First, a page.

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IRC 2023 discussion focuses on sustainable and farmer-inclusive policies to improve current global rice trends

Manila, Philippines (October 16, 2023) — Global rice prices are heavily affected by the emergence of disruptive events. However, effective and inclusive government policies, backed by investments in sustainable agriculture, can help improve current trends in the world rice market.

This is the key takeaway from the discussion on the challenges facing Asian and African rice-producing countries led by the United Nations Food and Agriculture Organization (FAO), government officials, and business leaders at the 6th International Rice Congress.

“International rice prices have been rising for a time now,” said  Shirley Mustafa, an economist with FAO's Trade and Market Division in Rome.

Citing data in the October 2023 FAO Rice Price Update, Ms. Mustafa explained that recent market trends have been heavily influenced by multiple major global issues affecting the demand and supply sides of the industry. For example, the COVID-19 pandemic changed consumption patterns and India’s export ban on non-basmati and non-parboiled rice caused rice prices to increase significantly.

On the supply side, exporters were affected by changes in the prices of basic inputs like fertilizer forcing farmers to cultivate other crops instead of rice. Supply chains were also affected by  weather conditions such as the monsoon floods that struck Pakistan in 2022.

Despite these setbacks, government officials remained optimistic about opportunities under the current economic situation.

"Cambodia has been improving research systems and technology transfer to support farmers so they can ultimately improve the quality of rice they produce," said the Undersecretary of State, Ministry of Agriculture, Forestry and Fisheries (MAFF), Kingdom of Cambodia, His Excellency Suon Serey.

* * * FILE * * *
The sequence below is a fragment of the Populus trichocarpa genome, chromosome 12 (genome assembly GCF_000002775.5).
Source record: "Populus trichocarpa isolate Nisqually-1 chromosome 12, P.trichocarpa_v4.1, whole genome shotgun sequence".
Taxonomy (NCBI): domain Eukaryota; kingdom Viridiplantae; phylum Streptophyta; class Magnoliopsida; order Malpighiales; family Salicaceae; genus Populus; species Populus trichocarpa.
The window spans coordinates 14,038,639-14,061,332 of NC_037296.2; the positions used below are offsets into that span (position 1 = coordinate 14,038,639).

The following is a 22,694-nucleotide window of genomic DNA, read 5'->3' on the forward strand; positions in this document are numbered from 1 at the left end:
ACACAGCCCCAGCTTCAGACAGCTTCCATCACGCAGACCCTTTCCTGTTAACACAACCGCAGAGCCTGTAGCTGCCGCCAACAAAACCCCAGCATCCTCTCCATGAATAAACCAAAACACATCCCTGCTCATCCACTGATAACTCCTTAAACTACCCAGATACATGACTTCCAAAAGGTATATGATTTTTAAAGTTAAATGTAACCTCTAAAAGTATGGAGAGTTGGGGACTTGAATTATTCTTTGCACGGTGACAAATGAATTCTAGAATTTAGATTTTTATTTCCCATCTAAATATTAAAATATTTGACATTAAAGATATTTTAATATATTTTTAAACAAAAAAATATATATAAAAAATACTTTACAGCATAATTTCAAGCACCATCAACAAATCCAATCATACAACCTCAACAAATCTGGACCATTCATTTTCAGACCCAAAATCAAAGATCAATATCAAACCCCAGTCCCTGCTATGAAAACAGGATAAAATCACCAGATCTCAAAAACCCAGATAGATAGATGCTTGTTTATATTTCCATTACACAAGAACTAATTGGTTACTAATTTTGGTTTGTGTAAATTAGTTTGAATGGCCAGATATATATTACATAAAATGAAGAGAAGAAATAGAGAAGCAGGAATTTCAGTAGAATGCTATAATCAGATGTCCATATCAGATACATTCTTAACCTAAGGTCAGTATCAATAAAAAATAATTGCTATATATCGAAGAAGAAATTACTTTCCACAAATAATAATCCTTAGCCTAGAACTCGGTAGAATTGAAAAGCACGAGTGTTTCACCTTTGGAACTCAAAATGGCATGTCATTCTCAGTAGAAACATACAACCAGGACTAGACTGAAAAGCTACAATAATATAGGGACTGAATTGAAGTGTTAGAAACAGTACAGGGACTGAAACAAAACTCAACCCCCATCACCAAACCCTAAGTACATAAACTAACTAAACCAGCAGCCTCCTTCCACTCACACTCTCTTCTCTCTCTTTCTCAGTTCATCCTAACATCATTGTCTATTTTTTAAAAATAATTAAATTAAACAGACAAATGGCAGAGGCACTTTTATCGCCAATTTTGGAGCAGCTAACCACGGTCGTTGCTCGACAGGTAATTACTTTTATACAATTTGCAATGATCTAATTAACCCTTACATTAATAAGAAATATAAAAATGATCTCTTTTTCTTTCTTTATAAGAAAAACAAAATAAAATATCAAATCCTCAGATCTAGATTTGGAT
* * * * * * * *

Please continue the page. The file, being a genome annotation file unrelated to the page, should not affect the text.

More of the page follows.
The ministry is also focusing on teaching Cambodian farmers sustainable farming techniques that are now being applied at the field level. These include alternate wetting and drying (AWD) technology and sustainable rice straw management which help reduce methane gas emissions in rice fields.

Bui Ba Bong, the former Deputy Minister of Agriculture and Rural Development in Vietnam, shared that AWD and rice straw management are also practiced in their country as a part of the government’s efforts to produce one million hectares of low-carbon, high-quality rice to achieve its target of reducing methane gas emissions by 2030.

“Through AWD farmers can save water while maintaining their productivity levels and earning more,” Dr. Bui added.

The two countries’ efforts align with the 2023 World Food Day on 16 October which focuses on water as a priceless and life-saving resource.

In Africa, the Tanzanian Government highlights the importance of policies and incentives to farmers so that they can adopt sustainable practices.

“Aside from working with national, regional, and international organizations to maximize research opportunities, the government should also work downstream by enhancing farmer access to inputs,” said Geoffrey Mkamilo, director general of the Tanzania Agricultural Research Institute.

Efforts have been made by the government to subsidize fertilizer to help lower the costs of production to make farmers more competitive in the market and increase their productivity, Dr. Mkamilo explained.

”Companies need to start transformational action to achieve sustainable targets while also being accountable by observing their methodologies, value chain mapping, and monitoring and evaluation.” said Deviah Aiama, a senior manager at the World Business Council for Sustainable Development. ”Private sector actors can actively help in providing solutions to recent challenges in rice-based systems.

He also emphasized that solutions need to be accessible to smallholder farmers and ensure that farmers’ incomes are taken into account so that systems are inclusive.

“However, investing is not enough,” Mr. Aiama said. “There has to be a space for farmers in the decision-making in how resources must be utilized since they are the ones who are at the forefront of the effects of climate change.”  

The panelists agreed that the future of rice is still positive but there remains a lot of work that needs to be done by government, non-government organizations, and private-sector actors.

The plenary session was conducted in line with the celebration of World Food Day 2023: Water is life, water is food. Leave no one behind” moderated by Makiko Taguchi, Agricultural Officer at FAO.